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How gorilla was rejected at birth and taken in by Bristol zoo keepers until another mummy stepped in

Sitting on a grass bank, one-year-old Hasani is happily gnawing some tree bark when his mother Kera stands up and beckons him.

Throwing her right arm behind her, she catches Hasani’s hand and throws him on to her back, before carrying the baby into their home.

It is a maternal scene typical of the gorillas here at Bristol Zoo. Yet their relationship is anything but, because Kera is not Hasani’s biological mother.

The 16-year-old female was chosen by zoo staff to become Hasani’s surrogate mother after his own mother, Kala, was unable to care for him.

One-year-old Hasani pictured with his surrogate mother Kera, a 16-year-old female, at Bristol Zoo. She was chosen after his biological mother was unable to care for him

At 20lb and 20in tall, Hasani (pictured above) is now celebrating his first birthday with a cake moulded out of soaked banana-flavoured pellets

At 20lb and 20in tall, Hasani (pictured above) is now celebrating his first birthday with a cake moulded out of soaked banana-flavoured pellets

Aged just four weeks old, and rapidly losing weight, Hasani was at risk of dying of malnutrition.

Six zoo keepers stepped in to save his life. For half a year, they provided round-the-clock care, bottle-feeding Hasani, playing with him, even sleeping with him in their beds so he could receive the contact that was essential for his development.

They did not entrust Hasani to the embrace of his new surrogate mother until March when they felt he was strong enough to survive.

Kera was chosen on account of her interest in Hasani, perhaps fuelled by her own struggles. Hand-reared herself until the age of four, after her mother had been unable to feed her, Kera, who has been at the zoo since 2008, had become a mother five years earlier. But she’d had to give up her baby to a surrogate after an emergency C-section left her incapable of raising the child.

Her inexperience at motherhood meant putting her in charge was a risk. But it was one that paid off.

Today Hasani celebrates his first birthday with a cake moulded out of soaked banana-flavoured pellets and at 20lb and 20in tall is the ultimate cheeky monkey who fits in effortlessly with the other seven gorillas at the zoo.

Lynsey Bugg, 44, curator of mammals at Bristol Zoo and one of the staff who raised Hasani, says: ‘If we hadn’t hand-reared Hasani, he would have died from lack of food and water. Seeing him play with Kera, I feel a huge sense of pride. And it is bittersweet because it gives Kera the chance of motherhood she never had.’

Staff first noticed Hasani’s biological parent Kala, ten, wasn’t coping with motherhood last September, when Hasani was a month old. Like human mothers, female gorillas breastfeed, and Hasani – born three weeks premature – wasn’t feeding regularly.

Cutest: Baby Hasani cuddling with beloved surrogate mother Kera at Bristol Zoo. Her inexperience at motherhood meant putting her in charge was a risk. But it was one that paid off

Cutest: Baby Hasani cuddling with beloved surrogate mother Kera at Bristol Zoo. Her inexperience at motherhood meant putting her in charge was a risk. But it was one that paid off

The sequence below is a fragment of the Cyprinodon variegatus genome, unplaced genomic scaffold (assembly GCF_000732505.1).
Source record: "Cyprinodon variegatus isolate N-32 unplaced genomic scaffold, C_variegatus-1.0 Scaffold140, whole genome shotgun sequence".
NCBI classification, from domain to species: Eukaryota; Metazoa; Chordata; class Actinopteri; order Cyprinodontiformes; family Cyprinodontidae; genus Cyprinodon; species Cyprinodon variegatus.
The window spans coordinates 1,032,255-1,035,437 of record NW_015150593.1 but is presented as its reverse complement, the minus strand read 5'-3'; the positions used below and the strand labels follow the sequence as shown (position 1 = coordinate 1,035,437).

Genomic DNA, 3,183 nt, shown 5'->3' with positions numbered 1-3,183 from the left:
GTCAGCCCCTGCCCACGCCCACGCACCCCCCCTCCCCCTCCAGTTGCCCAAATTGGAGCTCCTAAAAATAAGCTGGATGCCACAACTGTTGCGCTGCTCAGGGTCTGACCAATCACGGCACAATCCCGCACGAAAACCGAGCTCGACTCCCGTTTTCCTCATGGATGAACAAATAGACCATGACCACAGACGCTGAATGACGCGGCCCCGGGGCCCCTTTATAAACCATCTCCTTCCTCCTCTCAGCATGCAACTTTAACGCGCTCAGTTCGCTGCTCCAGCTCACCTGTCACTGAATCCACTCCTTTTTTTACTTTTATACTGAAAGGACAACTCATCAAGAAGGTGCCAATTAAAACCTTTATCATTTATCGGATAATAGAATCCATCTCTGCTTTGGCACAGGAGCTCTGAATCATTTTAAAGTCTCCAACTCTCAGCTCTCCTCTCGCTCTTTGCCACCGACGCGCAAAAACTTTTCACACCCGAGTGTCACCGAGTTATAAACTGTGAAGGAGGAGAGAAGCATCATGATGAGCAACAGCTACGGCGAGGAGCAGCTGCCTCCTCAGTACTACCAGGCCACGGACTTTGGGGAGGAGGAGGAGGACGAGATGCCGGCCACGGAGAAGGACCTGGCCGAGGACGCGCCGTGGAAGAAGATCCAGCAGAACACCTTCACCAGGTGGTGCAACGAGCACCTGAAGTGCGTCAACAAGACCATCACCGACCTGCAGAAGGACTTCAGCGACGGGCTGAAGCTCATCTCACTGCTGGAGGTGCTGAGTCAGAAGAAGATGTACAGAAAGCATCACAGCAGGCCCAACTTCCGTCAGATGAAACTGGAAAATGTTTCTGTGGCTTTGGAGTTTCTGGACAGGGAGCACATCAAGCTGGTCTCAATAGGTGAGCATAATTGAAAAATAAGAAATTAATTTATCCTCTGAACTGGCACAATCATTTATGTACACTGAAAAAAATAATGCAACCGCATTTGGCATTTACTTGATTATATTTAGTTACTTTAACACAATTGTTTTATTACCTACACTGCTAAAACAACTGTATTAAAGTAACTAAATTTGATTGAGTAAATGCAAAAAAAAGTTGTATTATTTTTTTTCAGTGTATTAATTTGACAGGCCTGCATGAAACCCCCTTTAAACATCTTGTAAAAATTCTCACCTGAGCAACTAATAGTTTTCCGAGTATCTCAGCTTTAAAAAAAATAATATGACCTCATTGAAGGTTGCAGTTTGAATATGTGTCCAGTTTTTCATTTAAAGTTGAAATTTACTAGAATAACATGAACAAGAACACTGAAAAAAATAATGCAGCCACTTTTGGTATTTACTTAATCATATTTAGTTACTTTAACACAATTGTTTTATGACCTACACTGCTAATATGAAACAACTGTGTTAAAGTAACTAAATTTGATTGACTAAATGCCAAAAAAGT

The pair seen playing together. Hasani will be looked after by Kera for three years and slowly become less reliant on her with every passing month

The pair seen playing together. Hasani will be looked after by Kera for three years and slowly become less reliant on her with every passing month

‘He started to look weaker. He became floppy and slept more,’ recalls Lynsey. ‘Instead of sleeping together constantly there’d be times she’d get him off her and walk away. We knew something wasn’t right. It was awful.’ 

Kala had already endured a rocky time with motherhood. In 2019 she had given birth to a baby through an emergency C-section but the baby had died aged seven days.

After a few weeks the staff realised Kala couldn’t take care of Hasani properly just yet. They therefore took it in turns to work 24-hour shifts looking after the baby, bottle-feeding him baby formula milk every four hours at first.

Bedtime was 7pm. ‘He reminded me of my kids, the way they had a witching hour and go crazy,’ smiles Lynsey, who has two daughters aged ten and 12. 

Hasani pictured at Bristol Zoo Gardens in May this year. For half a year, six zoo keepers provided round-the-clock care, bottle-feeding Hasani and playing with him

Hasani pictured at Bristol Zoo Gardens in May this year. For half a year, six zoo keepers provided round-the-clock care, bottle-feeding Hasani and playing with him

Western lowland gorilla Hasani with his surrogate mother Kera at Bristol Zoo Gardens in May

Western lowland gorilla Hasani with his surrogate mother Kera at Bristol Zoo Gardens in May

By March Lynsey felt Hasani was ready to be reunited with Kala, who had initially pined for her missing baby. Sadly, the reunion didn’t go according to plan. After the two were put in their own enclosure, Kala did not bond with Hasani as they’d hoped. 

After three weeks, the keepers ‘called it quits’ and reverted to Plan B – Kera the surrogate.

The plan was an instant success. ‘It was a massive career high that we’d pulled it off,’ says Lynsey.

Today the bond between the two is clear. Hasani will be looked after by Kera for three years and slowly become less reliant on her with every passing month.

For now, however, she and Hasani snuggle up in their self-built nest together – a mother and son team forged with incredible human help.


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